However if its a replacement for the taskbar, it also takes away the essential usability benefit of how windows does window management in allowing you to have many windows open and view ones that are in the background.

    Also I would rather the default clipping be just something that looks like a taskbar button with an icon and title, with it being the responsibility of the application to create clipping content. I know using thumbnails everywhere is now the vogue in the Windows team, but it can be horribly overused from an aesthetic perspective.

    In fact, it might even work as a combination of a sidebar and a taskbar, if the compact clipping region only showed if a window were minimized, and otherwise it would show up, but looking like a taskbar button. So windows are all shown but only clipped when minimized.

    Of course, from a user’s perspective this might also create a little confusion. But the point is that I think Microsoft needs to keep taskbar functions in whatever they do.

  18. Well, I am training to he a user experience designer, and I really get annoyed at patents like this. Who’s to say the open-source projects I’ve worked on in the past didn’t have concepts that would infringe on this patent when it undoubtedly gets approved? We obviously have prior art, but at that point it’s almost like reverse onus where we have to prove we had it first to get them to stop.

    I dislike the way the law is headed in the US, I’m very glad right now and looking into the future, that I’m not there right now.

    I’ll tell you all what, I’m starting a blog on sourceforge where we develop user interface concepts and establish a strong prior art by developing the ideas and concepts to patentable detail, and promptly release them into the open-source community under the GPL.

    This means anybody and everybody (microsoft included) is free to use them and modify them, sell them whatever they want, but if they use them in something, that entire something must itself assume the same open-source licence, ensuring that the ideas contained within will always be free.

    Sad to see that microsoft has little creativity left except to rip off Apple, and now apparently ripping off linux and people who develop these ideas for charity essentially. They went from stealing from a competitor to stealing from a church basically. It doesn’t get much lower than that.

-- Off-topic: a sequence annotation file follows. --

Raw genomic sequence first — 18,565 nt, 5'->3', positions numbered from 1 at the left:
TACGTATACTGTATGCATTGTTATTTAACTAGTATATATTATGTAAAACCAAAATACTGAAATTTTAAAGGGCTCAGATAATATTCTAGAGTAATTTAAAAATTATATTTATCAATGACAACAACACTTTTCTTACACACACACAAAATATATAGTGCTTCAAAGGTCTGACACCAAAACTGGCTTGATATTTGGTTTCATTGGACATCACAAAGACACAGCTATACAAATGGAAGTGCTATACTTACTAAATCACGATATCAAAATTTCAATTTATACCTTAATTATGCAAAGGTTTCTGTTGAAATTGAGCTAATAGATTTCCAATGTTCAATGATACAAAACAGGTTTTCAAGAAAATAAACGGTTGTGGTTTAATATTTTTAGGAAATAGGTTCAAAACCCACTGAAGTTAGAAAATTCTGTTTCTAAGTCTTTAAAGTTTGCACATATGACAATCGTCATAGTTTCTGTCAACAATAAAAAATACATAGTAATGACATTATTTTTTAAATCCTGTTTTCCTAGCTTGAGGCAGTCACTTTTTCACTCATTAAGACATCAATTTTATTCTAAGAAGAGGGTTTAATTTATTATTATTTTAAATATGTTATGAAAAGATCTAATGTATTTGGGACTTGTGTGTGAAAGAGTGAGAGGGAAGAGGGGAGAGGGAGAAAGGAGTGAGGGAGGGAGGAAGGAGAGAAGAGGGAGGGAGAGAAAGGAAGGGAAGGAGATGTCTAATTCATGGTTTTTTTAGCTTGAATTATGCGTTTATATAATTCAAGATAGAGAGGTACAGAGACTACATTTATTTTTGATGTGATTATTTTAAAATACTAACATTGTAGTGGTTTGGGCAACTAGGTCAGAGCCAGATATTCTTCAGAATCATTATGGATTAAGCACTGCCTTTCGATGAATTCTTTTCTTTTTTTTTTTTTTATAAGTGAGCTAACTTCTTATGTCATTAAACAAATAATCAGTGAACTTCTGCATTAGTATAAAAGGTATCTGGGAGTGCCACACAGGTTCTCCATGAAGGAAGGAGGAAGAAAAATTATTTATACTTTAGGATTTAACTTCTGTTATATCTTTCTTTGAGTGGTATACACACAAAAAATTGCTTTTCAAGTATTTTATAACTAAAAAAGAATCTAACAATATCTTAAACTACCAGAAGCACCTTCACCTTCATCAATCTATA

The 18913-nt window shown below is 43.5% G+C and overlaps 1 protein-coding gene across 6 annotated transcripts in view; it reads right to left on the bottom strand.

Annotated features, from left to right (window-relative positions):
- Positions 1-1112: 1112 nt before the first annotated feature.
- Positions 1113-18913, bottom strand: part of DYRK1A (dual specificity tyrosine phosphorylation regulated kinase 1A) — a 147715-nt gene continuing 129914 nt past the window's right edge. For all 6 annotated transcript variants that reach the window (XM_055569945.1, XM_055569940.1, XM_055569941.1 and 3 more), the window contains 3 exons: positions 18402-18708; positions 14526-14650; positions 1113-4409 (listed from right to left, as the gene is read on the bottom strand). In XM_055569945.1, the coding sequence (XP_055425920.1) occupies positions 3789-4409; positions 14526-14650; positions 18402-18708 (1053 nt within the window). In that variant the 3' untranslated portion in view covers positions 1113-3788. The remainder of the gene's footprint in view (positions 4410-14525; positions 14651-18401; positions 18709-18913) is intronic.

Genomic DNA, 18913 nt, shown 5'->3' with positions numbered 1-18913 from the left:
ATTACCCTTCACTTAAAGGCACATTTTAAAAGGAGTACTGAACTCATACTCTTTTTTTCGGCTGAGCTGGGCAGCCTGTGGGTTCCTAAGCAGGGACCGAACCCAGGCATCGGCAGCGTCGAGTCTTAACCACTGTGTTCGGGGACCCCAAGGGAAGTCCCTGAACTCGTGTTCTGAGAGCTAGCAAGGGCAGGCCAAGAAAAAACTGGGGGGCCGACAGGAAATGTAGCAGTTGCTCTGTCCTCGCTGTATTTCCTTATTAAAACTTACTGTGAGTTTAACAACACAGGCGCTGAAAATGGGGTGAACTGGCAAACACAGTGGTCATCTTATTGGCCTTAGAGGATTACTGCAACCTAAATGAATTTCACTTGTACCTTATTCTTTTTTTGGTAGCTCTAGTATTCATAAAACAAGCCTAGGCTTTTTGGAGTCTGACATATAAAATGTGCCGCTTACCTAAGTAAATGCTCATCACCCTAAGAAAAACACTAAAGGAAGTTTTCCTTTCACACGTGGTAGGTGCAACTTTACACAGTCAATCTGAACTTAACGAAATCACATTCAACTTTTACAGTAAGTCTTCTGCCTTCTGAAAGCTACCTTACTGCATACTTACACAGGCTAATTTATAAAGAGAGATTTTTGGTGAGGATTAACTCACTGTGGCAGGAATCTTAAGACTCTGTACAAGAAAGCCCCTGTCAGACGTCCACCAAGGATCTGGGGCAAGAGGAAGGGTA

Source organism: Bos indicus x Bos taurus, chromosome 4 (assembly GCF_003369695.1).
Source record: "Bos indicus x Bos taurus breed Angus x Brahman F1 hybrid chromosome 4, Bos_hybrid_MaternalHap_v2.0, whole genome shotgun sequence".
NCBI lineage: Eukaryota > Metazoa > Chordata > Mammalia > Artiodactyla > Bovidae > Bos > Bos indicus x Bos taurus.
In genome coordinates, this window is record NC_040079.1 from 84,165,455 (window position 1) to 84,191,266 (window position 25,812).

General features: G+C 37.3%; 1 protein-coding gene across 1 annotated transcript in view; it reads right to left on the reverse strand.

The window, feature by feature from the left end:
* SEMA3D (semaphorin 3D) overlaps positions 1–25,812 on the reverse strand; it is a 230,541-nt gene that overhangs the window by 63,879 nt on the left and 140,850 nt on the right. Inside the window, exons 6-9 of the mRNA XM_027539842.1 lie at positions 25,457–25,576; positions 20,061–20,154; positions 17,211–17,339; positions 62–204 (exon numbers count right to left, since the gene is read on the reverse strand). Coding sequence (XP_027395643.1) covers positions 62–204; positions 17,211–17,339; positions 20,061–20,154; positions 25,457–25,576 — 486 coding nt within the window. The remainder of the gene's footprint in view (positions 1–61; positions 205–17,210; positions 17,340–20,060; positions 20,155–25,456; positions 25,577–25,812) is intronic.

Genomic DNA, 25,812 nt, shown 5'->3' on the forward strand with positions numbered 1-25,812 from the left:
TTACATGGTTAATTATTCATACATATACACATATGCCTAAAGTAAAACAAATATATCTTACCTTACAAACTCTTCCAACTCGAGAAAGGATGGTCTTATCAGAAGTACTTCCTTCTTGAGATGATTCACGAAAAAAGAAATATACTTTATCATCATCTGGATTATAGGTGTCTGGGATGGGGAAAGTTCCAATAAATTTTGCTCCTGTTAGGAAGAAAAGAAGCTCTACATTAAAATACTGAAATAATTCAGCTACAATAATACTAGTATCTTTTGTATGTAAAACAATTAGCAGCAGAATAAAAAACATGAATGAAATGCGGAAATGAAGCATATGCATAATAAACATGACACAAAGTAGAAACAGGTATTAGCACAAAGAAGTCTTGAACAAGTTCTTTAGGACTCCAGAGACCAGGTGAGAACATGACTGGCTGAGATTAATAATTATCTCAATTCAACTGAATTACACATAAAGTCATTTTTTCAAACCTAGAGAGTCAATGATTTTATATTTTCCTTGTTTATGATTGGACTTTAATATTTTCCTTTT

19. @Brandon Live

    “The Windows setup of quick launch + taskbar makes far more sense, seperating the launcher from “running tasks” and providing a more consistent experience and a simple view of what’s currently running.”

    If in OS X I have ten dock items and I open all ten of those programs, I still only have ten icons on my bar/dock/screen. In XP, If I have ten icons in the quick launch bar, and open ten programs, I now have ten tabs, plus ten icons (assuming I’m not using the expandable menu and it’s in the default location).

    Separating the launch-icons from the programs makes less sense. I can’t stand explorer.exe anyway. I use litestep.

    Kevin –

    The F9 key is Expose, right? This looks absolutely nothing like that. Expose is much more comparable to Alt+Tab, Flip3D, etc.

  20. To RUSTY:
    Remember that most forums and web pages are used for support and shows the people problems and not the good things of Vista, is good that you try trial/demo/unactivated version of vista, if everything works good then buy the license.

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  22. Excellent diagram!
    This diagram represent the application with which the window is associated. Clippings “distill” the information contained in a window to make it easier for users to quickly understand the status of the window and the task for which the window was created.